Monday, November 29, 2010

Questions about Zen Logical Reasoning Approach

The following are some questions from one of the blog's readers. If you ever have any questions that aren't answered in the blog FAQ or analyzer FAQ, please don't hesitate to shoot an email to
I'm scoring around the [whatever your score is now] range and I am trying to figure out how to boost it up. I guess usually you recommend much more studying time but as of now I just don't have it. I am signed up to take the LSAT [at the next date].
You definitely answered your own question! Finding at least two times in your week for full 5-hour practice sessions is the key to making sure your PrepTests are actually the best preparation for your test day.  Make sure that in the last month before the test date you are doing the endurance training, which is made up of at least 6 but no more than 8 sections in a single session.  This helps simulate the full length of the test day to help prevent fatigue.
What is your basic approach to each LR question, such as question stem or stimulus first, highlighting on every question, etc?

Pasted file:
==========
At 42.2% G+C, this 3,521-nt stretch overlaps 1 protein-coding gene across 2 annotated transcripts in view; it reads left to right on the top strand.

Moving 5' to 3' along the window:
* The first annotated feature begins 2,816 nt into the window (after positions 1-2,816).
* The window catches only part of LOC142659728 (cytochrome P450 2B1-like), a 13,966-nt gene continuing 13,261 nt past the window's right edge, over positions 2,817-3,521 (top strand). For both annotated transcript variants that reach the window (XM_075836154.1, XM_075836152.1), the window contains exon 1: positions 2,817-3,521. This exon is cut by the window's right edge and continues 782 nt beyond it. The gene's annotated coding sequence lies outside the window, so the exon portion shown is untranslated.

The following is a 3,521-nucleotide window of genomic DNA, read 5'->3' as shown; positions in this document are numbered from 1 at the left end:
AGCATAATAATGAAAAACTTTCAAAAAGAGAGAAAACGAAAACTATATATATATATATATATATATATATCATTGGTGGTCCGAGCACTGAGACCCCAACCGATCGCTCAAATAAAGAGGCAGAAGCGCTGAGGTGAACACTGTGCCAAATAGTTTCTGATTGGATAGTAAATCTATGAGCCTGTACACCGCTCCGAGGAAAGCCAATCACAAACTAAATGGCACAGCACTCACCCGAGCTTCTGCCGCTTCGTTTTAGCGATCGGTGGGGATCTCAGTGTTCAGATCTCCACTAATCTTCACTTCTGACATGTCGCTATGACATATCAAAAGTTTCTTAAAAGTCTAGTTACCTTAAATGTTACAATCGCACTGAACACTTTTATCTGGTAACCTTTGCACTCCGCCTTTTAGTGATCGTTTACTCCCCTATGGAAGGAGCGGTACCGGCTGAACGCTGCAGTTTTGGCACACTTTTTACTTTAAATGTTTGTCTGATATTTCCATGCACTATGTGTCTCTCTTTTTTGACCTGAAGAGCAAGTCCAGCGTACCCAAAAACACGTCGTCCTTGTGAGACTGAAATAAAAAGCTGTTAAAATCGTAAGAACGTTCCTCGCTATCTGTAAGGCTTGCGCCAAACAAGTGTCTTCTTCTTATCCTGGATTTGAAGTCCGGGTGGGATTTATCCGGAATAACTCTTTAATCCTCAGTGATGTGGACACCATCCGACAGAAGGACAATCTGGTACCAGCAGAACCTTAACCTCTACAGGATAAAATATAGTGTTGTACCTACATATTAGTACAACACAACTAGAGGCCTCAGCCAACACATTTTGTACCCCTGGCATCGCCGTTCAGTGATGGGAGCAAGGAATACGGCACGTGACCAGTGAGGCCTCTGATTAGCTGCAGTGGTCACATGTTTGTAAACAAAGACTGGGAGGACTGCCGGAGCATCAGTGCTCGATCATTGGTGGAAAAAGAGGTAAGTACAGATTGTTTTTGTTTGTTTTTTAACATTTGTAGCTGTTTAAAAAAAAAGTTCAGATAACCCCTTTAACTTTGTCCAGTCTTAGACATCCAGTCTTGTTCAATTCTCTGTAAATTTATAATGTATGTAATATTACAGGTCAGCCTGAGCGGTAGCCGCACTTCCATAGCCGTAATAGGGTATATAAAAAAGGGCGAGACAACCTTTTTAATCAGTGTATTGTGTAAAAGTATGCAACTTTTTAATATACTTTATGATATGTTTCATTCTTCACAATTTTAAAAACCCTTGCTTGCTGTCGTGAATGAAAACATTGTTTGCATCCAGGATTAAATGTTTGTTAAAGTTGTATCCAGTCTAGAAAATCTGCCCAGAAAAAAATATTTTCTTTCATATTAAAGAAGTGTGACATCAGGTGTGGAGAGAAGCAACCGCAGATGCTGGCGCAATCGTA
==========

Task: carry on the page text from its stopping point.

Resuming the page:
You can watch how I tutor clients to attack almost all of the logical reasoning tasks at this page. Once my own life as a 1L calms down a bit, I'll continue updating the explanations so that each task has a least a few free examples.
Also while I'm practicing (untimed) how can I make sure that I am highlighting and bracketing correctly?
As I will eventually do with the logic games rules types, I will also create "meta-pencasts" for logical reasoning that show the system of marking stimuli I use with my clients. The specifics aren't necessary to score your best, as long as you are processing the information that the system expects you to notice.

My favorite highlighters for the LSAT.

For instance, some of my most successful clients don't use a highlighter or mark logical reasoning stimuli at all, as they find it to be distracting. However, they still pay attention to the conclusion, bridge, and evidence, including actors, relationships, and degree of certainty; they just don't physically mark them.

Overall, make sure that your notation system works for you. I have some clients who only highlight conclusions, while others who only circle degree indicators. Unlike some of the other test prep companies, the point of the Zen system is to adapt to your own needs.
When will you have updated calendars for the February and June 2011 LSAT dates?
If things go as planned, later this week! However, if you're already chomping at the bit, go ahead and read the overall 4.5 month plan.